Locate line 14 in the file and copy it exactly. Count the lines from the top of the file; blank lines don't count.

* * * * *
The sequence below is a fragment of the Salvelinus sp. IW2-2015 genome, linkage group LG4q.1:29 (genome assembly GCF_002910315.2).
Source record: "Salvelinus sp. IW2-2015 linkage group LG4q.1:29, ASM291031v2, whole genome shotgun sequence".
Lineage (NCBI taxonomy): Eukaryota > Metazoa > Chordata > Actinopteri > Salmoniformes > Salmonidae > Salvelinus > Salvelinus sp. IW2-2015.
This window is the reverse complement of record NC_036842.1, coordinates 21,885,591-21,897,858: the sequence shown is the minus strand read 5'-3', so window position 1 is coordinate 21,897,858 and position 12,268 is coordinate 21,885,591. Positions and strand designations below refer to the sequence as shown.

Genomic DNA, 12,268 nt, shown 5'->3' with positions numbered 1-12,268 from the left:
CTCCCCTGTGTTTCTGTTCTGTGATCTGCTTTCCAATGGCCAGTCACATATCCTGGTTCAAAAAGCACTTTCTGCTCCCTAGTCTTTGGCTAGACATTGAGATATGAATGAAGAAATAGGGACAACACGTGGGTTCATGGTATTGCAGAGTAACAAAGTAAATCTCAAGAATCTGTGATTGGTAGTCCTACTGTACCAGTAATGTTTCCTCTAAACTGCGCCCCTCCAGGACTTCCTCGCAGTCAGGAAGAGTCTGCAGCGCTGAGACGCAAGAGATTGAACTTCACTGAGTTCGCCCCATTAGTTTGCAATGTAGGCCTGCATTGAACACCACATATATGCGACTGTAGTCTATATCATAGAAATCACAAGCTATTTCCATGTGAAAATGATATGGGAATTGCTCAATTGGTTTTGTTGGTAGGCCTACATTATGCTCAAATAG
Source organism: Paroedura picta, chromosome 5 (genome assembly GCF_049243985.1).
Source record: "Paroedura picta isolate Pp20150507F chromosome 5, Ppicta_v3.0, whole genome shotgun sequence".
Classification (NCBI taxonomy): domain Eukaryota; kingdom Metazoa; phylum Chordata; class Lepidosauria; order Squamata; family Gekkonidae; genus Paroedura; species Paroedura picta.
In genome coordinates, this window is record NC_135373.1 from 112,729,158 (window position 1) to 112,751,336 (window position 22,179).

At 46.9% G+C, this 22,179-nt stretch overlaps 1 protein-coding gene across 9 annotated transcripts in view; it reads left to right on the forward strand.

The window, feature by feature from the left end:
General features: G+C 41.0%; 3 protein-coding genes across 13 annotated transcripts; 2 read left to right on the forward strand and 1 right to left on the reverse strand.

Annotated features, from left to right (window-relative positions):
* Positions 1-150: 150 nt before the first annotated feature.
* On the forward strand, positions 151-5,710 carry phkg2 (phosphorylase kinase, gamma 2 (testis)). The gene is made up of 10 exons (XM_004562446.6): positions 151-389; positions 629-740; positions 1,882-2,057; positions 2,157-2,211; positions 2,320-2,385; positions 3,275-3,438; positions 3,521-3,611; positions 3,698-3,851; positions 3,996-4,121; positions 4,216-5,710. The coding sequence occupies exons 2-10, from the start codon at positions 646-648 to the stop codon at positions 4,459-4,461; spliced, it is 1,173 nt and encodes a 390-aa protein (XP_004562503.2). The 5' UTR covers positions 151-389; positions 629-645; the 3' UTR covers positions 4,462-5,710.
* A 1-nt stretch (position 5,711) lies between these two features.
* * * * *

Annotated features, from left to right (window-relative positions):